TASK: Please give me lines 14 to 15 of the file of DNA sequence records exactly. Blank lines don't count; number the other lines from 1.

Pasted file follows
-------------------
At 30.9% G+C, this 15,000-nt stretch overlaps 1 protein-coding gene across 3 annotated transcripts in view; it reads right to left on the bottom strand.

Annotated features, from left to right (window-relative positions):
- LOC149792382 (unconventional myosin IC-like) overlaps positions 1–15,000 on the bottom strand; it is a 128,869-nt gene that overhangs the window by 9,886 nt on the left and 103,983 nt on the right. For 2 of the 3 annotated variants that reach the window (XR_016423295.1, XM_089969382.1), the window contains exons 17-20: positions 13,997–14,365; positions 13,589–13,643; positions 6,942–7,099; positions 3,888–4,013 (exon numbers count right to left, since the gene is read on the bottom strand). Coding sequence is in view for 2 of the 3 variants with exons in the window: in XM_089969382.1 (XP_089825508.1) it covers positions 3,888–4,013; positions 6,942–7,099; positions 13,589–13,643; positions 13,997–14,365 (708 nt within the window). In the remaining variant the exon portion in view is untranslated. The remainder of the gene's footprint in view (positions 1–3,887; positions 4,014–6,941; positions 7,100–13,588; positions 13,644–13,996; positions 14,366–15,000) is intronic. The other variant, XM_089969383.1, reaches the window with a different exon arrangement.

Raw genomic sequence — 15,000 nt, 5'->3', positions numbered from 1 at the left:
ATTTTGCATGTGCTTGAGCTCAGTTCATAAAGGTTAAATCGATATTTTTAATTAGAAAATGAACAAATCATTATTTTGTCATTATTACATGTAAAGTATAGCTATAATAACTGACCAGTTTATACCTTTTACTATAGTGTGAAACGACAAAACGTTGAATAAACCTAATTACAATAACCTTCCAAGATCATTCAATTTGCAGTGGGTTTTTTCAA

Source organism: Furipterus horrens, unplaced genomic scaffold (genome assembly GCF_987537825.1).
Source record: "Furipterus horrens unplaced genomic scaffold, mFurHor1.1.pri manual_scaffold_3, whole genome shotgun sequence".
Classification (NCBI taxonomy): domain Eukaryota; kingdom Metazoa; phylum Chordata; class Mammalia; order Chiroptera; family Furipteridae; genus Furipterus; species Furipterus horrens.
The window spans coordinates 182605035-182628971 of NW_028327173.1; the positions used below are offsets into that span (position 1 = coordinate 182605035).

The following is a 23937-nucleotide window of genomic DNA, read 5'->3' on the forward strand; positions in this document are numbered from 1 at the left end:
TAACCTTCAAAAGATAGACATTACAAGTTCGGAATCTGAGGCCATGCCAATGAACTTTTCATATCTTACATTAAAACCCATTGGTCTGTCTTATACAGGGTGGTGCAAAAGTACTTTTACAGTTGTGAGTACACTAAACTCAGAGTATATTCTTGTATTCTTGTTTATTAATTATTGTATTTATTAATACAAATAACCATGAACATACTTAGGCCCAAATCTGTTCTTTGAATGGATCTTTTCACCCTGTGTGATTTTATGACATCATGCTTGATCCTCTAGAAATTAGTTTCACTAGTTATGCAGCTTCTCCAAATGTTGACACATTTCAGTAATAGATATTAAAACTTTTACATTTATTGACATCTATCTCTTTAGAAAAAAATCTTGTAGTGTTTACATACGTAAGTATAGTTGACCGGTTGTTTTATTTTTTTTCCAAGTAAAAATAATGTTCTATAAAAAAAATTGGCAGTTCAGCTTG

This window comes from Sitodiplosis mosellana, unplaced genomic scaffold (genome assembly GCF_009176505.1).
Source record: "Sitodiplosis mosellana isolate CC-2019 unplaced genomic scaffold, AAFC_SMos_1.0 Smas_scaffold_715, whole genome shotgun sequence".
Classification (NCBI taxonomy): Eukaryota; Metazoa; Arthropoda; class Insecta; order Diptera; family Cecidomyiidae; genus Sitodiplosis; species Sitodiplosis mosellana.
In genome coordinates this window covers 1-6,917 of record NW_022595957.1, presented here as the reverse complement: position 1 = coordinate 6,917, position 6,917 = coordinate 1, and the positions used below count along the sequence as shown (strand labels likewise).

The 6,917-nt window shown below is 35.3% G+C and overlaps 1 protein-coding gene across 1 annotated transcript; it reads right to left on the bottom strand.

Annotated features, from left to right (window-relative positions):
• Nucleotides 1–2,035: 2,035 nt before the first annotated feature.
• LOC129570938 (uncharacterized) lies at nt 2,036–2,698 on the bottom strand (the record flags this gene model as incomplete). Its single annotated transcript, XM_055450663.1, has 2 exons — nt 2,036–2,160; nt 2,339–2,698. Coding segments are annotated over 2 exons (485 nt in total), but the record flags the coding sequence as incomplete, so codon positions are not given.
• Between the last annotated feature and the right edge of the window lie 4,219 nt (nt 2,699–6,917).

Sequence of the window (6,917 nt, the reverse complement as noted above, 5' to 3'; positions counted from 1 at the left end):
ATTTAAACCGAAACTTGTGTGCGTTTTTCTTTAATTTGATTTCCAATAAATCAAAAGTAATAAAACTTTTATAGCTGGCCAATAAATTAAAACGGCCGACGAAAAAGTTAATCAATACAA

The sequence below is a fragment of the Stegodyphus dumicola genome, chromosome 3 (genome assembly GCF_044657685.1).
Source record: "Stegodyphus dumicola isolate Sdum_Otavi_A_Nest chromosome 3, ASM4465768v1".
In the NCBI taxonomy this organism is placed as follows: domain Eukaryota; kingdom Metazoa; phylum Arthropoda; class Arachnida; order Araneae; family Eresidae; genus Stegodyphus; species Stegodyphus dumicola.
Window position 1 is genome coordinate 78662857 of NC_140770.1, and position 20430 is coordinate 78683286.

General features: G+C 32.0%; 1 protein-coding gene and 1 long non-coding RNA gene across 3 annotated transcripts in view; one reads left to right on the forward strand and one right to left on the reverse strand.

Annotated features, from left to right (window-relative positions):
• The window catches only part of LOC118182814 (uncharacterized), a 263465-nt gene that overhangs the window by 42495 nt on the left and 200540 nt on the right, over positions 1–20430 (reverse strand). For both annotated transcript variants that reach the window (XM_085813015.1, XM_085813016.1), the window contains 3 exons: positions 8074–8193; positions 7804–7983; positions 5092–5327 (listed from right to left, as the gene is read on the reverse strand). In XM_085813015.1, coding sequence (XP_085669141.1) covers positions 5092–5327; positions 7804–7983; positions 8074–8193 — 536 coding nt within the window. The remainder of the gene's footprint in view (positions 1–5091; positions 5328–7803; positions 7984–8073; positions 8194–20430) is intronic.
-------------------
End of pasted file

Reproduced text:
Classification (NCBI taxonomy): Eukaryota; Metazoa; Arthropoda; class Insecta; order Diptera; family Cecidomyiidae; genus Sitodiplosis; species Sitodiplosis mosellana.
In genome coordinates this window covers 1-6,917 of record NW_022595957.1, presented here as the reverse complement: position 1 = coordinate 6,917, position 6,917 = coordinate 1, and the positions used below count along the sequence as shown (strand labels likewise).